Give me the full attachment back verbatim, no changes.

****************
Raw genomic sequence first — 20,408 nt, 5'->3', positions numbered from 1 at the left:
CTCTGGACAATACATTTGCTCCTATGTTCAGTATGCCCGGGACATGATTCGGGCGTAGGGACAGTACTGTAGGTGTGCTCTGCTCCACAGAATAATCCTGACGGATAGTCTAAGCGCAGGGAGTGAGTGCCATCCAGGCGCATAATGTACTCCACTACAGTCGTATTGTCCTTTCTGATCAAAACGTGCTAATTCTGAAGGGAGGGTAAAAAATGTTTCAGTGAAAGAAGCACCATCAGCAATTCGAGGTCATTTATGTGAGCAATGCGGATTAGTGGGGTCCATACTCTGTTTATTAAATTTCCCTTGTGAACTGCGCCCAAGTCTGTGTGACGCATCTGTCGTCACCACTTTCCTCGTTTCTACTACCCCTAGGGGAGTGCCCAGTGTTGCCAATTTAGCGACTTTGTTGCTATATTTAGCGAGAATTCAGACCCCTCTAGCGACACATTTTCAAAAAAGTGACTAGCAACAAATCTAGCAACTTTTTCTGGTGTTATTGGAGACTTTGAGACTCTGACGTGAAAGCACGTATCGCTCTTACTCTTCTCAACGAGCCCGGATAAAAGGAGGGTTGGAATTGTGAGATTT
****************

Raw genomic sequence first — 20,408 nt, 5'->3', positions numbered from 1 at the left:
CTCTGGACAATACATTTGCTCCTATGTTCAGTATGCCCGGGACATGATTCGGGCGTAGGGACAGTACTGTAGGTGTGCTCTGCTCCACAGAATAATCCTGACGGATAGTCTAAGCGCAGGGAGTGAGTGCCATCCAGGCGCATAATGTACTCCACTACAGTCGTATTGTCCTTTCTGATCAAAACGTGCTAATTCTGAAGGGAGGGTAAAAAATGTTTCAGTGAAAGAAGCACCATCAGCAATTCGAGGTCATTTATGTGAGCAATGCGGATTAGTGGGGTCCATACTCTGTTTATTAAATTTCCCTTGTGAACTGCGCCCAAGTCTGTGTGACGCATCTGTCGTCACCACTTTCCTCGTTTCTACTACCCCTAGGGGAGTGCCCAGTGTTGCCAATTTAGCGACTTTGTTGCTATATTTAGCGAGAATTCAGACCCCTCTAGCGACACATTTTCAAAAAAGTGACTAGCAACAAATCTAGCAACTTTTTCTGGTGTTATTGGAGACTTTGAGACTCTGACGTGAAAGCACGTATCGCTCTTACTCTTCTCAACGAGCCCGGATAAAAGGAGGGTTGGAATTGTGAGATTT